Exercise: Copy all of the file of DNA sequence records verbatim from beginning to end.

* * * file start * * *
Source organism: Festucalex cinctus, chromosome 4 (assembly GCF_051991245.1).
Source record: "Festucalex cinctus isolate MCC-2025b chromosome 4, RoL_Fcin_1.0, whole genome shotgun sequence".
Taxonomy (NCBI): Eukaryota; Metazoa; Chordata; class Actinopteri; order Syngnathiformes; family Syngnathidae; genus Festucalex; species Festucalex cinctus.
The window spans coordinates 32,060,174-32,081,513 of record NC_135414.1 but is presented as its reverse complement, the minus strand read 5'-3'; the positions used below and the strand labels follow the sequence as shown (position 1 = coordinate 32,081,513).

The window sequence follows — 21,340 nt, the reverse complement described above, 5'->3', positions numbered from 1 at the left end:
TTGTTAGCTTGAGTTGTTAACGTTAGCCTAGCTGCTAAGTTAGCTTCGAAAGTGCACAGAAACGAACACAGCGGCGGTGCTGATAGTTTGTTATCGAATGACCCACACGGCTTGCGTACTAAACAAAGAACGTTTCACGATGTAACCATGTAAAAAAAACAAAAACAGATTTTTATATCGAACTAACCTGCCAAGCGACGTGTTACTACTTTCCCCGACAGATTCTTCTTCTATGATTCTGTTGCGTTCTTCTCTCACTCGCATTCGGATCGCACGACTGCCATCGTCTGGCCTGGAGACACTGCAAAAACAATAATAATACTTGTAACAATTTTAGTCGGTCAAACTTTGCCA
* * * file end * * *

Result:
Source organism: Festucalex cinctus, chromosome 4 (assembly GCF_051991245.1).
Source record: "Festucalex cinctus isolate MCC-2025b chromosome 4, RoL_Fcin_1.0, whole genome shotgun sequence".
Taxonomy (NCBI): Eukaryota; Metazoa; Chordata; class Actinopteri; order Syngnathiformes; family Syngnathidae; genus Festucalex; species Festucalex cinctus.
The window spans coordinates 32,060,174-32,081,513 of record NC_135414.1 but is presented as its reverse complement, the minus strand read 5'-3'; the positions used below and the strand labels follow the sequence as shown (position 1 = coordinate 32,081,513).

The window sequence follows — 21,340 nt, the reverse complement described above, 5'->3', positions numbered from 1 at the left end:
TTGTTAGCTTGAGTTGTTAACGTTAGCCTAGCTGCTAAGTTAGCTTCGAAAGTGCACAGAAACGAACACAGCGGCGGTGCTGATAGTTTGTTATCGAATGACCCACACGGCTTGCGTACTAAACAAAGAACGTTTCACGATGTAACCATGTAAAAAAAACAAAAACAGATTTTTATATCGAACTAACCTGCCAAGCGACGTGTTACTACTTTCCCCGACAGATTCTTCTTCTATGATTCTGTTGCGTTCTTCTCTCACTCGCATTCGGATCGCACGACTGCCATCGTCTGGCCTGGAGACACTGCAAAAACAATAATAATACTTGTAACAATTTTAGTCGGTCAAACTTTGCCA